For much of this season Villa Boas has switched his wingers to allow them to come inside on their stronger foot. Sigurdsson, Lennon, Chadli and Lamela are all right footed but have been deployed on the left, whilst Andros Townsend has been coming in off the right on to his left foot – though note that Townsend has a strong right foot which allows him to go on the outside also to get crosses in to the box.
Below is an example against Everton when he deployed Lennon on the left and Townsend on the right.
However, the coach came in for a fair amount of criticism over this tactic. One of the charges against Spurs for much of this season has been their inability to move the ball quickly up the pitch. One of the factors in this has been the use of inverted wingers.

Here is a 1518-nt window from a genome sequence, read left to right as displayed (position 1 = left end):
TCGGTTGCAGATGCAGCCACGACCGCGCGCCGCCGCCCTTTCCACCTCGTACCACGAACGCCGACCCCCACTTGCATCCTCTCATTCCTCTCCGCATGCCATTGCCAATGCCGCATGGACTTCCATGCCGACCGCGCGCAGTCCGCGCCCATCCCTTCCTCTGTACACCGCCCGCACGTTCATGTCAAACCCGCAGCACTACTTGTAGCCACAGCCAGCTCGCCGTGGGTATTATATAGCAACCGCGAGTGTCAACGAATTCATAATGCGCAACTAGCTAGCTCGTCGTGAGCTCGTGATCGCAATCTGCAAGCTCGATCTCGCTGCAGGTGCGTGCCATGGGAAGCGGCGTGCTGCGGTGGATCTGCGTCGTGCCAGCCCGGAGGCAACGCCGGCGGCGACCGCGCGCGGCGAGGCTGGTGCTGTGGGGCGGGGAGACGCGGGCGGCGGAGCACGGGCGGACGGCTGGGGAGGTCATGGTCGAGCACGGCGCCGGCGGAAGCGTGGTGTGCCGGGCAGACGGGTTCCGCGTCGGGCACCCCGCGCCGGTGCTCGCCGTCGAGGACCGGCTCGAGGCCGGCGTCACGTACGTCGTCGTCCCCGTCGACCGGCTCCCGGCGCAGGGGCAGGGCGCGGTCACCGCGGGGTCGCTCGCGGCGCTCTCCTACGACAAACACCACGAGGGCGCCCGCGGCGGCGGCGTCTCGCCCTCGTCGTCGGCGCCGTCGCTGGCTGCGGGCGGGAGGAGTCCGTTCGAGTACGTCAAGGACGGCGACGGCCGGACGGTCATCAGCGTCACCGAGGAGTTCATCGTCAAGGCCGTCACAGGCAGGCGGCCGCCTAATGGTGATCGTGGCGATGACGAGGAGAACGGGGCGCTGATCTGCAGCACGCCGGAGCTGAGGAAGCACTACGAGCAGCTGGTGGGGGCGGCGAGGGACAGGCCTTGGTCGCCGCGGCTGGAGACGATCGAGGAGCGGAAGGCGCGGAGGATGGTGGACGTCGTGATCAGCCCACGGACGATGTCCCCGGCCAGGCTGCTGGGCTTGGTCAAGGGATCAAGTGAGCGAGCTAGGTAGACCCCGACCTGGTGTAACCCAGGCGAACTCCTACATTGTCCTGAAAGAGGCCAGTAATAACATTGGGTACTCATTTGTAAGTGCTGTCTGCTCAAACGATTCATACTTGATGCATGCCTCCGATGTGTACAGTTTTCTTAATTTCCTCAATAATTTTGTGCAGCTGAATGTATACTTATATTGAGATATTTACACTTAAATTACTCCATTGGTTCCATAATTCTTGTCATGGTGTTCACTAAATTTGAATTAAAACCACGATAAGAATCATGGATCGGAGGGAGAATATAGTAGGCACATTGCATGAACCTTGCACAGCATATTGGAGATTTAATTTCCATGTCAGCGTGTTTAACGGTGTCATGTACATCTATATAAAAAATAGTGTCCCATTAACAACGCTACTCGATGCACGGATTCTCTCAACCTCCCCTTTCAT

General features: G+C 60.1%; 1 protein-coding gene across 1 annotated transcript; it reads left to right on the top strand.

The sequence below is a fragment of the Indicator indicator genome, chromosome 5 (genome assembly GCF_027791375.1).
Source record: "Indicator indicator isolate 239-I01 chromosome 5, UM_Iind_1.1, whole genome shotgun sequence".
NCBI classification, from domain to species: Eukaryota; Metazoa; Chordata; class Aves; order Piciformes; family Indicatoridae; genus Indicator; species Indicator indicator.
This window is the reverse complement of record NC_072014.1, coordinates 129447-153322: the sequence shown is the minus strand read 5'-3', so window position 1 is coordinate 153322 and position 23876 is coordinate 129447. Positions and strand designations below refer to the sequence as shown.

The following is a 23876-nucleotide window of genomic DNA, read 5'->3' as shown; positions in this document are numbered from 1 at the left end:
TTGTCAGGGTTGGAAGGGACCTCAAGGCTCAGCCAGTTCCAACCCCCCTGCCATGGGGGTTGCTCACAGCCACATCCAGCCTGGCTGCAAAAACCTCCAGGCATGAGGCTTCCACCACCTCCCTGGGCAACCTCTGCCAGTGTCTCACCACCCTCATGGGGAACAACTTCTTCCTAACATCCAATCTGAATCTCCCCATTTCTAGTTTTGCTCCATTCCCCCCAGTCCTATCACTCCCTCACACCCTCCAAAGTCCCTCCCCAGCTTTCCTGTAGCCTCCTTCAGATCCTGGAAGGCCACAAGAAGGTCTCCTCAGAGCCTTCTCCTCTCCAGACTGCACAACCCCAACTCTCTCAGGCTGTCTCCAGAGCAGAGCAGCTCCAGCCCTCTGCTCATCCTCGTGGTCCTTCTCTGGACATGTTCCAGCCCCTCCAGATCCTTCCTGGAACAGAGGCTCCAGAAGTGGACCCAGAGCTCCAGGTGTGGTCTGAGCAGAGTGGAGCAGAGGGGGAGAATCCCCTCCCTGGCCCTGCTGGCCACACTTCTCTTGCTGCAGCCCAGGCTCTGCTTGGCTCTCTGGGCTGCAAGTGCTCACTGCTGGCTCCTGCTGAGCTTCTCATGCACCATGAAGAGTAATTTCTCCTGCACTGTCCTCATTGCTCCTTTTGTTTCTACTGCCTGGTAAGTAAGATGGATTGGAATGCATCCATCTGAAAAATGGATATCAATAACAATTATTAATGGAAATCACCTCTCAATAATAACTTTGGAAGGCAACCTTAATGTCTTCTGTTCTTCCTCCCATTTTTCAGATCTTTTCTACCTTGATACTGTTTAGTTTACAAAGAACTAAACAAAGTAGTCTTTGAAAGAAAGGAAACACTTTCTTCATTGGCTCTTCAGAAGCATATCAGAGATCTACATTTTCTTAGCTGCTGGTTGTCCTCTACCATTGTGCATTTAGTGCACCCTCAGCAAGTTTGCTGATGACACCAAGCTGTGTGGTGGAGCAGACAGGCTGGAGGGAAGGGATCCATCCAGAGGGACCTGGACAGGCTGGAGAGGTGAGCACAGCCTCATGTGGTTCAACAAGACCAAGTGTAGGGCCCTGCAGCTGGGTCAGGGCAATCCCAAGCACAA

By encouraging the wide men to come inside, it has sometimes resulted in play becoming congested in the centre and also limits the space for Soldado to operate in. However, Lennon has played the last 4 games on the right of midfield in his natural position providing Spurs with alot of width given the attacking runs of Kyle Walker. I expect Lennon to start again on the right with Nacer Chadli getting the nod on the left.
Spurs got a lucky 1-0 win at home to Hull via a late dodgy penalty and followed that up by failing to score in the next 3 games, with a 0-0 draw at Everton, 0-1 defeat at home to Newcastle and, more significantly, the 6-0 humiliation at Man City.
Here are some examples of aggressive play during that game at City which showed their attacking mindset.
Below shows their willingness to press despite the danger behind even when playing at The Etihad. It’s something reminiscent of how Southampton pressed us in recent games and against which we did not cope too well.